Sandie Elliott remembers when there were not as many letters in the phrase. The 60-year old Evanston native and ETHS graduate recalls when it was just “LGB,” lesbian, gay, and bisexual.
Now, new groups have been added, so the phrase is “LGBTQIA+:” lesbian, gay, bisexual, transexual, queer, intersex, asexual, and the “plus” sign which stands for not identified yet.
Elliott and 36-year old Rada Yovovich, another ETHS graduate, are board members of a new organization, Evanston Pride, which is holding a virtual town hall Tuesday night on Zoom.
The purpose of the meeting, Yovovich says, is to find out what issues the Evanston gay community (the word “gay” is used here as a placeholder for all the involved groups) thinks must be addressed.
The predecessor of Evanston Pride began in June, 2019, with a small effort along the Main Dempster Mile to acknowledge Pride Week nationwide, a recognition of the 1969 Stonewall riots in New York City, considered by many to be the political start to the gay rights movement.
But the coronavirus pandemic wiped out any chance of a parade or other activities last year, so the town hall is a restart for what Yovovich calls a “small grassroots organization” which she hopes will get larger.
You might think a progressive college town like Evanston would have many gay rights organizations, even going back decades. But Elliott and Yovovich say that’s apparently not the case.
Yovovich, who has her own diversity consulting business, says Evanston “has always had a progressive identity,” but sometimes, people “believe the right things but don’t always take the action.”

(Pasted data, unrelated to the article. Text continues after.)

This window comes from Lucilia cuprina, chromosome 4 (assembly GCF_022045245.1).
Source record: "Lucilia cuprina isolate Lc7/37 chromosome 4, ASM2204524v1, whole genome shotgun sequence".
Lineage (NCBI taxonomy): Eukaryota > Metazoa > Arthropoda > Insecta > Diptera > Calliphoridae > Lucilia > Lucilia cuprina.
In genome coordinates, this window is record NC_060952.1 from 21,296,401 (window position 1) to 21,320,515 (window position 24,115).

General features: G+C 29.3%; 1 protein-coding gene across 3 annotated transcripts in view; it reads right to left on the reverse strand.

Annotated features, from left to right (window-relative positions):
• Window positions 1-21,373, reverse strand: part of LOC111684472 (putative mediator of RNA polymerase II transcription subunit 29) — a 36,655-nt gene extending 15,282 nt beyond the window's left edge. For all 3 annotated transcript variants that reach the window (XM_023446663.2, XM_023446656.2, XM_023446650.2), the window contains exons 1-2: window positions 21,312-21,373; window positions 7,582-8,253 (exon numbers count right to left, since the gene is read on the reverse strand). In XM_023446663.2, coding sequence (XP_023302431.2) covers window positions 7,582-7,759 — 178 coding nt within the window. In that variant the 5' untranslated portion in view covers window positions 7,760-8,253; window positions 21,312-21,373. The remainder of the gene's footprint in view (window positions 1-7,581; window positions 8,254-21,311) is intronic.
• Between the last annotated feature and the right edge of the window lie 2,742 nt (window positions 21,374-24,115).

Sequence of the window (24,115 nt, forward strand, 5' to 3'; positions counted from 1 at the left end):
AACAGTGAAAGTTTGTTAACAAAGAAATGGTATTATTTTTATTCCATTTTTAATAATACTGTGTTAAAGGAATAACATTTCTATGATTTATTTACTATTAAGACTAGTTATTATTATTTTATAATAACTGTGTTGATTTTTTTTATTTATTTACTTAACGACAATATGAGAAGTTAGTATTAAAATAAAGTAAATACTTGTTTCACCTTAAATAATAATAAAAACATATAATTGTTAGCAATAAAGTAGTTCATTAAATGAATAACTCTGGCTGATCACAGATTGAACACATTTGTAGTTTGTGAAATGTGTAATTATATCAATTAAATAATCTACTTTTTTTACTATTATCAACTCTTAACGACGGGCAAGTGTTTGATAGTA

“Because Evanston is more inclusive and less hateful,” it may seem like there’s “less of a need for activism for survival.” But still, she adds, there are many issues to be examined.
One, for example, is intersectionality. One person can have multiple categories, such as black and trans. “When two marginalized identities overlap,” Yovovich says, “the abuse multiplies.”
Another example is words. “Queer” was once pejorative, an insulting term for gay, and it still can be insulting depending on who uses it. But in the context of LGBTQIA+, Yovovich says there has been a “reclamation of the term” by people “who are queer,” “There’s a lot of power challenging the status quo,” she adds.
Elliott says “we want to earn the trust” of those in the gay community. That’s why the “stated mission” of the group is to “elevate the voice” and support the needs of LGBTQIA+ individuals.
Certainly there is more awareness of gay rights issues now than in previous years. For example, Evanston/Skokie School District 65 will have an LGBTQ+ Equity Week in mid-April.
Still, Yovovich says, for the community at large and even for the gay community itself “a history lesson is very due.”
To find out more about the town hall meeting, go to evanstonpride.org